If you have ever moved to new town, or changed schools, then you probably have a pretty good idea how Junior felt throughout the book. After Mr. P talks Junior into getting out of the REZ the only option Junior has, is to travel twenty three miles to Reardan and attend school with the white kids. Being the weirdest and least popular kid, life in the REZ must have been tough. Having parents that drank all the time, and spend money that junior’s family did not have on Alcohol made it hard for him to have clean clothes, and a new outfit to wear now and then. But having a best friend like Rowdy made things a little bit easier. Rowdy was junior’s secret keeper, he also beat anyone up that tried to hurt Junior and was all ways there for him. Well up in till the day Junior changed schools, everyone on the REZ hated Junior they looked at him like he was some sort of trader or bad person.
His first day at Reardan was tough; Reardan was the opposite of school back on the REZ. It was opposite of his family, and it was opposite of him. The only good part of the day was meeting Penelope. Junior gassed in wonder at her beauty, blond hair and blue eyes he had never seen anything so beautiful. Throughout the novel Absolutely True Diary of a Part-Time Indian, we are able to see many different themes, the biggest being hope. Sherman Alexie and the main character Junior help us see the lost of hope through junior’s diary entry, his drawing and himself. During the story we see how Junior and his family/friends all start off with little hope at all. After being knocked off their feet for so many times you would’ve expected for someone to at least try to hold on to some form of hope, doesn’t happen. At one point in the story we see this loss of hope when Junior is talking to his teacher after he throws the book at the teacher’s face. “No teacher had ever said anything so nice… to me” pg (41). This quote really shows how little the people on the reservation had hope on themselves and others.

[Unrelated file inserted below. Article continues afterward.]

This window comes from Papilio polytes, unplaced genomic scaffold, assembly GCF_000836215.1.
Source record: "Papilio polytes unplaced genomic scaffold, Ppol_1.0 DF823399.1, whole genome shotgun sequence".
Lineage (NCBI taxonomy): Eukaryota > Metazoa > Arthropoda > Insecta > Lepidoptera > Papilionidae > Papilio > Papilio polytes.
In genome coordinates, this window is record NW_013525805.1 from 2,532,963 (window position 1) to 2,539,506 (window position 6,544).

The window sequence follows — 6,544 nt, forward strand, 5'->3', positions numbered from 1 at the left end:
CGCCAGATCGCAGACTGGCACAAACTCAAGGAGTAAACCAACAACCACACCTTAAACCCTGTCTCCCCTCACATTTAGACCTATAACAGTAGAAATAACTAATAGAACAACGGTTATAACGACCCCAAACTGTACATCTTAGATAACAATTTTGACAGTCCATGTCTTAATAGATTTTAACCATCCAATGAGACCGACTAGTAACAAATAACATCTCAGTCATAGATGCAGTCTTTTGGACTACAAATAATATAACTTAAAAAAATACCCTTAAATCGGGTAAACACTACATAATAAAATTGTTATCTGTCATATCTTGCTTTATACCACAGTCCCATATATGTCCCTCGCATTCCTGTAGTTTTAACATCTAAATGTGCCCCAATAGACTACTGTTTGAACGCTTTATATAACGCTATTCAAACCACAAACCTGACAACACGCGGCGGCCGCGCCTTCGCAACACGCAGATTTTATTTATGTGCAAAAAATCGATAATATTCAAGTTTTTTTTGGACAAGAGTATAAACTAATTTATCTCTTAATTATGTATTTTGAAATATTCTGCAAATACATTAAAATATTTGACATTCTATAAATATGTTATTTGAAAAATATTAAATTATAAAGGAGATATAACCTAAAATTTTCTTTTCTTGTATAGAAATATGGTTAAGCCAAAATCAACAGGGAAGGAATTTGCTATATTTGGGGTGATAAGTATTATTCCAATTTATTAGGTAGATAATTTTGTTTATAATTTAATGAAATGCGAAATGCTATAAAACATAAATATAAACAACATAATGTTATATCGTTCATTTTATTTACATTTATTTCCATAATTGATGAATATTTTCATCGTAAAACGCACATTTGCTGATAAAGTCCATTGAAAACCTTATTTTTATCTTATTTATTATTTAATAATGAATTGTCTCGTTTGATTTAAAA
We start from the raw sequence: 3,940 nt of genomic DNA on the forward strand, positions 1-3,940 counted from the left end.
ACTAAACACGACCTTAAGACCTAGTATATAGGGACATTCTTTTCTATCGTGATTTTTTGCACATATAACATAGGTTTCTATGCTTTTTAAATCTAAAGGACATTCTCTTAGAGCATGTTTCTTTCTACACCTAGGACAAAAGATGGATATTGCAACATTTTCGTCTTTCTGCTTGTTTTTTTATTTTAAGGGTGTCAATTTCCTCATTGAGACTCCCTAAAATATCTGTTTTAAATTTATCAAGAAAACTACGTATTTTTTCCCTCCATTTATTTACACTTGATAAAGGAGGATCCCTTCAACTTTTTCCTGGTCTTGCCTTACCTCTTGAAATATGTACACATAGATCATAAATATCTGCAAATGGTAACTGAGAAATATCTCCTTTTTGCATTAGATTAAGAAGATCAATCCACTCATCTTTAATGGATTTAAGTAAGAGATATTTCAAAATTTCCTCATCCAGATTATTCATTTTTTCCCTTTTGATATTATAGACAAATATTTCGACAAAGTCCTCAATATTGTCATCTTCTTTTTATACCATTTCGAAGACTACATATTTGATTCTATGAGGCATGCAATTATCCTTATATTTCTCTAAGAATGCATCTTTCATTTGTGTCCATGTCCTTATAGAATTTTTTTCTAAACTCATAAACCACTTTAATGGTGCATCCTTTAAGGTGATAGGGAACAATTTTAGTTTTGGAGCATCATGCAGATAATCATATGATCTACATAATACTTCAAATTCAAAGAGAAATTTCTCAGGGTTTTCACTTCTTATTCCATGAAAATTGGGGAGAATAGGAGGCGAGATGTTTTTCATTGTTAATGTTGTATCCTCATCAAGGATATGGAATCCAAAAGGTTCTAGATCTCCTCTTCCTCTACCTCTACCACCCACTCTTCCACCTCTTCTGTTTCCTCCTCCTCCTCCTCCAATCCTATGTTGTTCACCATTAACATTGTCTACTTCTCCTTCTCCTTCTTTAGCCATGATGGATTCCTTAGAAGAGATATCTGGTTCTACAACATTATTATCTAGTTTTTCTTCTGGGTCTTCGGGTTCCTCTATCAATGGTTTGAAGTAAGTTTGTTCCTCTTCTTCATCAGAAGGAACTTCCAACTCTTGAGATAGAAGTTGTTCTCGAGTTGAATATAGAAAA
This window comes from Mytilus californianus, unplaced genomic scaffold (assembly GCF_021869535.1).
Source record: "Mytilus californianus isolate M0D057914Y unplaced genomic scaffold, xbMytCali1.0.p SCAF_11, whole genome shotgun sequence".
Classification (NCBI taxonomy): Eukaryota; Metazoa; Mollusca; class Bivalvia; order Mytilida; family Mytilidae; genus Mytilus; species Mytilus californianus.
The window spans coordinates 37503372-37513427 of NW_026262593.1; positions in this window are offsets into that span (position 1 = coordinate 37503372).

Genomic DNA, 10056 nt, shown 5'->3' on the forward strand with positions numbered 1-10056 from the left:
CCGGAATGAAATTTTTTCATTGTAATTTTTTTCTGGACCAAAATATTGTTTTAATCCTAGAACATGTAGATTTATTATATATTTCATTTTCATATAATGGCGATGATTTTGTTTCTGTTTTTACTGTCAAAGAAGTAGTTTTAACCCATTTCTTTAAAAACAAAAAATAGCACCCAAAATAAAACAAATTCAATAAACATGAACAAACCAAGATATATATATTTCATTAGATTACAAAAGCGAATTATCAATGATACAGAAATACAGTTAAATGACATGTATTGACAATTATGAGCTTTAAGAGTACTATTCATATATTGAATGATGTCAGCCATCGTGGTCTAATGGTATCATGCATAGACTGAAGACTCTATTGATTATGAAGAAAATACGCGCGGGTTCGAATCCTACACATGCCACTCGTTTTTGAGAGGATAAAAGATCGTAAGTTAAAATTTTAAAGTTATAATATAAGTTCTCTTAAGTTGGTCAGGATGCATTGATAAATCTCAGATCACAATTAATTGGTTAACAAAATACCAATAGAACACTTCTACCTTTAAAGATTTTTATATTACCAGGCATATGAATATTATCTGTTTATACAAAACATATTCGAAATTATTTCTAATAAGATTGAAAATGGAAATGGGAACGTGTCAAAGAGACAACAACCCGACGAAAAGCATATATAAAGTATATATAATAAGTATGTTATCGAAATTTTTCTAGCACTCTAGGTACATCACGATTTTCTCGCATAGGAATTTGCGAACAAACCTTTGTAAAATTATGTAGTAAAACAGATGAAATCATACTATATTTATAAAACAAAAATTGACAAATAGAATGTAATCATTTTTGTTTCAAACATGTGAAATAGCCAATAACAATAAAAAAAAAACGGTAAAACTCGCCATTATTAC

For the kids in the book this really showed how not even the teachers had any hope in a great majority of their kids, which is pretty taboo in the modern world where most teachers are all about hope in their students. We also see how Junior believes that hope also relays on ones race. Many characters in the book express more than once that whites had a better chance to become something better than the Indian or any other race. We really get a firsthand look when Junior draws a picture of a white unicorn and says “I don’t know if hope is white, but I do know that for me is like some mythical creature” pg (51). This really shows not only how inferior to the white race that Junior feels but also that hope never existed in his life before. As far as he knew Junior believed that he was going to grow up and be like his dad and the other men on the reservation. Alcoholic and struggling to make ends meet with very little education. Which in many ways is a heartbreaking way to feel.
Junior didn’t know what to do when he transfer to Reardan. He doesn’t know how to communicate with the “white” people and is kind of scared of them. Soon though, he makes friends and decides: It’s okay, white people aren’t bad (even if are racist). The theme of this book, “The Absolutely True Diary of a Part-Time Indian” by Sherman Alexie, he says that you should not dislike yourself because that’s just going to make your life harder. Just accept yourself and then that will improve your life and make you happier.
To conclude, Arnold made good decision and bad decision. The decision he made is forgiveness, throw book to the teacher, and went to a white school. Arnold changed his life by forgiving people even if they hurt him. He though that forgiveness can change anything.